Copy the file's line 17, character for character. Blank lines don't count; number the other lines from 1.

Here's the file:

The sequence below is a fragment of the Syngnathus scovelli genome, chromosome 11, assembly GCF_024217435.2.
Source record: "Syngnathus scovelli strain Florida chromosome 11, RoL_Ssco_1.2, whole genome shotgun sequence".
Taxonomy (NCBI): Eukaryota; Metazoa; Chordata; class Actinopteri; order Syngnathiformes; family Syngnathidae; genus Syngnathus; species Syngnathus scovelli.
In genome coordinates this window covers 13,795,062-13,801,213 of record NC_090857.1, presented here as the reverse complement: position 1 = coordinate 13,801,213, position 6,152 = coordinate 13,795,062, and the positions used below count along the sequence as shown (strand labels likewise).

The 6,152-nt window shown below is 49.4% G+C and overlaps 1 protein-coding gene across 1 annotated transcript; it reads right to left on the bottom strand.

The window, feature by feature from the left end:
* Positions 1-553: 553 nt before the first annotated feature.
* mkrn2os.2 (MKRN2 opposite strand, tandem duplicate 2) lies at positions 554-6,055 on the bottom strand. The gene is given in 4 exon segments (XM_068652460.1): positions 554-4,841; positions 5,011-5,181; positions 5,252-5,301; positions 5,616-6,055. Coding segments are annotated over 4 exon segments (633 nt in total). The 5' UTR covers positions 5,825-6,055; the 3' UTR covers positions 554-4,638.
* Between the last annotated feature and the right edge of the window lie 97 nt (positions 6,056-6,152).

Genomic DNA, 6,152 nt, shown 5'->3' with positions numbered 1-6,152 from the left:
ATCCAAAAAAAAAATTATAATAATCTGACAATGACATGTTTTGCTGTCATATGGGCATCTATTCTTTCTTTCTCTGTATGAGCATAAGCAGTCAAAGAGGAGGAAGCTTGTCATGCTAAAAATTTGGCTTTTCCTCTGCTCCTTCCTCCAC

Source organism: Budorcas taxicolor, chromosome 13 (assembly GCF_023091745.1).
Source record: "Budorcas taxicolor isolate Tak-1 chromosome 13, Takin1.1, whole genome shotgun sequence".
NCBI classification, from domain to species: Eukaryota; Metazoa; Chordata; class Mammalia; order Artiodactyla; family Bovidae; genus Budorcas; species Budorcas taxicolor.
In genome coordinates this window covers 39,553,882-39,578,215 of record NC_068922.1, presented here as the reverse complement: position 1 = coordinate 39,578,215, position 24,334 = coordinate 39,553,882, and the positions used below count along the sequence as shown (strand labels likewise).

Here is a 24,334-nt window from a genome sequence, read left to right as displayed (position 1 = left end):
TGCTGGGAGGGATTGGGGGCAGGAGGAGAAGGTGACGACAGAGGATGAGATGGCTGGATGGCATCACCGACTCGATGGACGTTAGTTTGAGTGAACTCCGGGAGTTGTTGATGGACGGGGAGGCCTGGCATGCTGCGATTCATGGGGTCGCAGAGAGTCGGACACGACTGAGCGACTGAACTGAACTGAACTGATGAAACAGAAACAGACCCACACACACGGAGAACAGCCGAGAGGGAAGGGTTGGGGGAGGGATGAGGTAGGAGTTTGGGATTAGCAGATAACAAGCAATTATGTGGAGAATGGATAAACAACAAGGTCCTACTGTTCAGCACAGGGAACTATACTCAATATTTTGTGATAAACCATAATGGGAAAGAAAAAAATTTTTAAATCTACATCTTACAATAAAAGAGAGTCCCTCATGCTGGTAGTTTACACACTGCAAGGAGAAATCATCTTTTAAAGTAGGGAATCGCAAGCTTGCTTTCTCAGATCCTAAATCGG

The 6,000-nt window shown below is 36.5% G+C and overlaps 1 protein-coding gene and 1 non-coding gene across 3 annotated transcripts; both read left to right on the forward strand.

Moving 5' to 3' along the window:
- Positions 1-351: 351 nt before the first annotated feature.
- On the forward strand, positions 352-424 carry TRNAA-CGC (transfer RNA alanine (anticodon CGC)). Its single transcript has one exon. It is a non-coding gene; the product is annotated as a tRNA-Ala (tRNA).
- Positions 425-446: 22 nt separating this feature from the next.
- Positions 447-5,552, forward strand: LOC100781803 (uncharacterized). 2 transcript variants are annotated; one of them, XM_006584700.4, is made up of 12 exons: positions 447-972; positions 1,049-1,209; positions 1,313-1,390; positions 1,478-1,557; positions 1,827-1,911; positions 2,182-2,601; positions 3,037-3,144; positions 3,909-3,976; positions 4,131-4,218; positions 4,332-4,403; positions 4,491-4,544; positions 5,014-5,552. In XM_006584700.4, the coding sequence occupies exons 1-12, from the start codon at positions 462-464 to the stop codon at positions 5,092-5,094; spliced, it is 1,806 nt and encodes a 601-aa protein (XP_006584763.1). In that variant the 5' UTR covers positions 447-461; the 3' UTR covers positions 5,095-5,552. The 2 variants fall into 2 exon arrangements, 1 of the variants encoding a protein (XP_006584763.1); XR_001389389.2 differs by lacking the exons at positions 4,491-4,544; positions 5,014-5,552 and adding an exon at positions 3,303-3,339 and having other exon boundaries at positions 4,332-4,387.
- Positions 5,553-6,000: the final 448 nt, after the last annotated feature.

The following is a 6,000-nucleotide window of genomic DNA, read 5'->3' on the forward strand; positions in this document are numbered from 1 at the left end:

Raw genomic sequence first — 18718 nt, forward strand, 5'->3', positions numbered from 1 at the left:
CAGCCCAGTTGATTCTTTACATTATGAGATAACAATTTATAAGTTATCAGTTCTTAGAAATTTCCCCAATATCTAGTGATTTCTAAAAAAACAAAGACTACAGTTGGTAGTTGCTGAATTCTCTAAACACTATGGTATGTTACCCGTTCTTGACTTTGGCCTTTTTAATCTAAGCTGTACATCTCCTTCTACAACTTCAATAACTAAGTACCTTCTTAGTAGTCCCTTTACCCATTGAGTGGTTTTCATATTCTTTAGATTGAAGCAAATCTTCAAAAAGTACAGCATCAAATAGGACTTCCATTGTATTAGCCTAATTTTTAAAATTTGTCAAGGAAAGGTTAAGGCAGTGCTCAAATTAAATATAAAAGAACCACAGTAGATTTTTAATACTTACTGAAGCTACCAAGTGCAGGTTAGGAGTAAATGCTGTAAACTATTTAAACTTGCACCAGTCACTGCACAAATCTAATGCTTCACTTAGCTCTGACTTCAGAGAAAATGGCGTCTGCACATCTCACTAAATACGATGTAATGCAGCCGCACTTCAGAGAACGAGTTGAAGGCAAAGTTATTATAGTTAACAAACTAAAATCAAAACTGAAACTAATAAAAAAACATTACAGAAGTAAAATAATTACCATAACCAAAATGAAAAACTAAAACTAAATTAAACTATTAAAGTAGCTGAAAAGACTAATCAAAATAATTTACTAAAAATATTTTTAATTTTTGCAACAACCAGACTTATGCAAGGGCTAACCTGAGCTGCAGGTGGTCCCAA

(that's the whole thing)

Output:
TGCTGGGAGGGATTGGGGGCAGGAGGAGAAGGTGACGACAGAGGATGAGATGGCTGGATGGCATCACCGACTCGATGGACGTTAGTTTGAGTGAACTCCGGGAGTTGTTGATGGACGGGGAGGCCTGGCATGCTGCGATTCATGGGGTCGCAGAGAGTCGGACACGACTGAGCGACTGAACTGAACTGAACTGATGAAACAGAAACAGACCCACACACACGGAGAACAGCCGAGAGGGAAGGGTTGGGGGAGGGATGAGGTAGGAGTTTGGGATTAGCAGATAACAAGCAATTATGTGGAGAATGGATAAACAACAAGGTCCTACTGTTCAGCACAGGGAACTATACTCAATATTTTGTGATAAACCATAATGGGAAAGAAAAAAATTTTTAAATCTACATCTTACAATAAAAGAGAGTCCCTCATGCTGGTAGTTTACACACTGCAAGGAGAAATCATCTTTTAAAGTAGGGAATCGCAAGCTTGCTTTCTCAGATCCTAAATCGG